By Matthias Haynl, TÜV Rheinland
This article by Matthias Haynl, Manager of Functional Safety, TÜV Rheinland, provides the reader with the relevant aspects of functional safety for machinery taken from a basic point of view and addresses the changing requirements of the European Union and the U.S.
In the past, industrial machinery safety functions such as e-stop were hardwired, and the failure modes and failure data of these components, such as relays, were very well known. The applicable standards were EN954-1:1996 (Safety of Machinery—Safety Related Parts of Control Systems) for Europe and NFPA 79:1997 (Electrical Safety for Industrial Machinery) for the U.S. Additionally, complex components such as microcontrollers or microprocessors were not considered or allowed to be involved in the performance of the safety functions.
Prior to the changes in the standards, the number of devices used to implement and perform safety functions was not a factor as long as the particular devices had the same safety category. With technology moving forward and complex components—for example, microcontrollers or microprocessors—becoming integrated in safety systems, the fault behavior becomes more sophisticated. When the failure modes and the failure data are not well defined and the fault conditions can not be determined completely, the incorrect functioning of these new technologies has to be addressed.
Traditional safety assessments such as electrical safety are not sufficient to cover all of the safety-relevant aspects of today's technologies. As a result, functional safety, which is an assessment of the components or systems that impact functional hazards, is a critical item to be addressed.
IEC 61508 was introduced in 1999 as the basic standard for functional safety. It is a comprehensive standard composed of seven parts. Parts 1-4 are normative, and parts 5-7 are informative. See sidebar, IEC 61508—The Basic Standard for Functional Safety.
IEC 61508 is the basic functional safety standard for designers of functional-safety-related devices and system integrators of safety-related systems. The IEC 61508 standard is application-independent but technology-dependent. Under the scope of IEC 61508 are electrical, electronic and programmable electronic (E/E/PE) safety-related systems. The standard is written in such a way that it can be used as a framework for other technologies, as well.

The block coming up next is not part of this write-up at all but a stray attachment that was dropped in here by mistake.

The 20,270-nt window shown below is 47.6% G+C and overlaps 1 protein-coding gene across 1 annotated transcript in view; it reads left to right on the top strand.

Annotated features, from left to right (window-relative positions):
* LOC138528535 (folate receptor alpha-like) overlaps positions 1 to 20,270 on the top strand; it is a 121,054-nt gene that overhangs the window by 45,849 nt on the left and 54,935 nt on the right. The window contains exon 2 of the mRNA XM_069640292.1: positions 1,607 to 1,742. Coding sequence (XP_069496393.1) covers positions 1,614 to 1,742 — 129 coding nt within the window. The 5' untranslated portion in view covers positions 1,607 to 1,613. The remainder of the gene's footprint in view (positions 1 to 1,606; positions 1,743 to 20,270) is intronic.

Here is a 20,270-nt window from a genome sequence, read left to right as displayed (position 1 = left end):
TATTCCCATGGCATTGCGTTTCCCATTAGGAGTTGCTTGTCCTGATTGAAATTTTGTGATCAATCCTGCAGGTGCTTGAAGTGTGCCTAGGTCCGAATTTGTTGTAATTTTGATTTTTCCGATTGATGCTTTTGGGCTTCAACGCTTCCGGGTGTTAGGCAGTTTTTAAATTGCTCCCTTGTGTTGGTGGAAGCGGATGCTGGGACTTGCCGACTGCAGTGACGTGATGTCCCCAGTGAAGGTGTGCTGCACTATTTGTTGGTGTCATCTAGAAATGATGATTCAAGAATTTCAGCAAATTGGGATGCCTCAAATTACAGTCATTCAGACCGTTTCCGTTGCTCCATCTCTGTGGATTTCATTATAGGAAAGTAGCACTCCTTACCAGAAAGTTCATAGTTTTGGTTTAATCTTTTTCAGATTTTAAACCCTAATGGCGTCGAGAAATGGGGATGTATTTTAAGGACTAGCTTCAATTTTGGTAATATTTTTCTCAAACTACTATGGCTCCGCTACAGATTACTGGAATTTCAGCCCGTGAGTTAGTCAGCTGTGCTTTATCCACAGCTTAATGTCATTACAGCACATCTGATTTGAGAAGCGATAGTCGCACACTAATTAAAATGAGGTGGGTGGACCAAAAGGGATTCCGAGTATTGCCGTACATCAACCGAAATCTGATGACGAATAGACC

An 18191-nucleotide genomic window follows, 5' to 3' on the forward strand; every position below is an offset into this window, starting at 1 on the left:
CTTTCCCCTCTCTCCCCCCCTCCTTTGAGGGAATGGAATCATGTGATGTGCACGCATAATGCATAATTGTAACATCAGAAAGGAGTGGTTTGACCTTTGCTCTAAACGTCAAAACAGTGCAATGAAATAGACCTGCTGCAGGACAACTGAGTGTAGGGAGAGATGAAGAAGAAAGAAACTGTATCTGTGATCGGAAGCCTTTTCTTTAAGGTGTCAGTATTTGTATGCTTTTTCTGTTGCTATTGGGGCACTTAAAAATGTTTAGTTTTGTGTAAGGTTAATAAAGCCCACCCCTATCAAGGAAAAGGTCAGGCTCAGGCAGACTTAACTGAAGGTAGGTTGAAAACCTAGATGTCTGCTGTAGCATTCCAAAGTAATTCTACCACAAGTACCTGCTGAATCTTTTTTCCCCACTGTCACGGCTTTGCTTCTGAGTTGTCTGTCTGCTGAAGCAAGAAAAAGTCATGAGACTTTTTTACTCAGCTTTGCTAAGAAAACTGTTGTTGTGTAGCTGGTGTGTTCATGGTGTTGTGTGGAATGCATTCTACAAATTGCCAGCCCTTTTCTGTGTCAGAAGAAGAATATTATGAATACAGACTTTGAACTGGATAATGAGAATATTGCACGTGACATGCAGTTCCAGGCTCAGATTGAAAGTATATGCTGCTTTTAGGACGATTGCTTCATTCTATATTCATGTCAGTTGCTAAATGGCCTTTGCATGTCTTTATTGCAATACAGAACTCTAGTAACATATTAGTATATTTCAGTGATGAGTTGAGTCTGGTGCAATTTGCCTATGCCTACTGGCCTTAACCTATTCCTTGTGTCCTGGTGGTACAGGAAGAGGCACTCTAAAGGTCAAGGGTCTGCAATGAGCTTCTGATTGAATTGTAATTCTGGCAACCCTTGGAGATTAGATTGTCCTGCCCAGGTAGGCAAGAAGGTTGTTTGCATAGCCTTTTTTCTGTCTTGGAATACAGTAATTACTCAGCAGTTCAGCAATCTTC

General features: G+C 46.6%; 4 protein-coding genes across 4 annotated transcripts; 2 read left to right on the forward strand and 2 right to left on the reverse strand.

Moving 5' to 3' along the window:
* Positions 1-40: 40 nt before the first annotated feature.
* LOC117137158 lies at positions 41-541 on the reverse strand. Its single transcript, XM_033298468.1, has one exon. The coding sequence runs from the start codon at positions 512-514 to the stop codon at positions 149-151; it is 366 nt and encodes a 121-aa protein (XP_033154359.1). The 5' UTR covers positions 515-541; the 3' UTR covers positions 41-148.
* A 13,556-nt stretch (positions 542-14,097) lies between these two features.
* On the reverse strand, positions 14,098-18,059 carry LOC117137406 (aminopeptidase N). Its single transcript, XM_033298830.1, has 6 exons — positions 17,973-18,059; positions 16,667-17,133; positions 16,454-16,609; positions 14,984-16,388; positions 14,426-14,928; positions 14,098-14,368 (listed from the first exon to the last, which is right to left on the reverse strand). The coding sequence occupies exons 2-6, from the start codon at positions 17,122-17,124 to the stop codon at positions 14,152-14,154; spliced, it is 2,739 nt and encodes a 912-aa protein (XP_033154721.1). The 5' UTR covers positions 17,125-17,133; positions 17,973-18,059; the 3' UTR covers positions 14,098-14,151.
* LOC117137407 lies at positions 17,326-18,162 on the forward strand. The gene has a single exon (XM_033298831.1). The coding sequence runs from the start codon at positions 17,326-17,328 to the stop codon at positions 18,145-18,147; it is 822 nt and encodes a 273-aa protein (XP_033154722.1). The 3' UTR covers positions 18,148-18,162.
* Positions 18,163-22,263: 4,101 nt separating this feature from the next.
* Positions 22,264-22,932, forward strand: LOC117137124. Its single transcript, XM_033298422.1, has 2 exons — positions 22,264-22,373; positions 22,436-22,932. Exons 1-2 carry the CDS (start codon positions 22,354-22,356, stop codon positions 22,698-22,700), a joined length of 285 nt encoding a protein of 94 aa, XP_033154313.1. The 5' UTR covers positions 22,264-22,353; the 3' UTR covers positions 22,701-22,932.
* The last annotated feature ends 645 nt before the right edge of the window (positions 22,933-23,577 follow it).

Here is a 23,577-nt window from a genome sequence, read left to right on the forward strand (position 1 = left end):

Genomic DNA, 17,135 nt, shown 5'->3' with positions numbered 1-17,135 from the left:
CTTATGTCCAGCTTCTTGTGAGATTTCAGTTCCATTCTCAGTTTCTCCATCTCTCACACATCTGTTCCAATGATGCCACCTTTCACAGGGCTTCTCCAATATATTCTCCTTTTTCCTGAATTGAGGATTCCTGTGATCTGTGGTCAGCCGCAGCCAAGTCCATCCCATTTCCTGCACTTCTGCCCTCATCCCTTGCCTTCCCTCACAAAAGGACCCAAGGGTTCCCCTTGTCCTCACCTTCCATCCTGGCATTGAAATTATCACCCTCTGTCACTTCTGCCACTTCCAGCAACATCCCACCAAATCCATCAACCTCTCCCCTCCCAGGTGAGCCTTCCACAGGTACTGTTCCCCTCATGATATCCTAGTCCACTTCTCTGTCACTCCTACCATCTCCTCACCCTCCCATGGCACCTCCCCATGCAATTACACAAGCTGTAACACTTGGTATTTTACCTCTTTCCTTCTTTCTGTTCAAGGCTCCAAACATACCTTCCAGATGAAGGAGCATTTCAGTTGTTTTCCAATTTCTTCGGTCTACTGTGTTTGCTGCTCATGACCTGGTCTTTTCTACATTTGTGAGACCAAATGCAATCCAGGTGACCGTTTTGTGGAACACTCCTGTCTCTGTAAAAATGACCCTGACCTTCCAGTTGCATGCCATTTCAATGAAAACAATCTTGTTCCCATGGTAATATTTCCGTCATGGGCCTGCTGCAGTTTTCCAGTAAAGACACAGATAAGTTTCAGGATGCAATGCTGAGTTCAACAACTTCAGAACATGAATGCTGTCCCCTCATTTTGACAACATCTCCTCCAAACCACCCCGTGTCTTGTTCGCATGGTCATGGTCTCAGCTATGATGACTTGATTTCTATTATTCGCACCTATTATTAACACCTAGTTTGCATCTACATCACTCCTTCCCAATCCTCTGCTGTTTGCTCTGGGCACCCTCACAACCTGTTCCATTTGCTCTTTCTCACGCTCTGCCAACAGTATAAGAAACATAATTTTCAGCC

IEC 61508 addresses the functional hazards of new technological advances. One new major feature to this standard considers the possible occurrence of a dangerous failure. Dangerous failures might arise from:
- Incorrect specifications of the system, hardware or software
- Omissions in the safety requirements specification
- Random hardware failure mechanisms
- Systematic hardware failure mechanisms
- Software errors
- Common cause failures
- Human error
- Environmental influences such as electromagnetic, temperature, mechanical phenomena
- Supply system voltage disturbances such as loss of supply, reduced voltages, re-connection of supply.
Standards in Relationship
Overall, there are similarities to the EU and U.S. approaches with regard to the safety loop and the risk-based approach. The following table shows the advantages and weaknesses of the standards discussed in this article.
IEC 61508 contains requirements for preventing failures by avoiding the introduction of faults and for controlling failures by ensuring safety even when faults are present. Additionally, the standard provides new requirements for a product's overall safety lifecycle. This takes into consideration every phase of a product from initial concept to final decommissioning or disposal.
The IEC 61508 standard uses a risk-based approach to determine the safety integrity requirements of safety-related electrical/electronic/programmable electronic systems. The probability approach targets random hardware faults that could be dangerous and, if undetected, result in the loss of the safety function.
IEC 61508 specifies four discrete safety integrity levels (SILs)—levels of safety performance for a safety function. SIL 1 is the lowest level of safety integrity, and SIL 4 is the highest level. Requirements to achieve safety integrity at the higher levels are more meticulous than the lower levels.
One attribute of the SIL classification to note is the dangerous failure probability. System integrators of safety-related functions have to consider all devices and components implemented to perform the safety function and to ensure that the dangerous failure probability corresponds to the targeted SIL. Hence, it is important to know how many devices are used to implement and perform the safety function, and the manufacturer of safety-related devices has to determine the specific safety parameters.
Another focus of IEC 61508 is the overall safety lifecycle, the corresponding E/E/PE system safety lifecycle and the software safety lifecycle. The purpose of this approach is to avoid systematic faults during the design and development, installation and commissioning, operation, maintenance and modification of the safety-related equipment and systems. Systematic faults can occur in either hardware or software designs. Measures and techniques to avoid and control them are specified under IEC 61508-2 and IEC 61508-3. To address the functional safety requirements in reference to the overall safety, E/E/PE system safety and software safety lifecycle IEC61508-1 requires an effective management of functional safety (MFS). The MFS covers responsibilities, procedures and activities with respect to the overall safety, E/E/PE system safety and software safety lifecycle.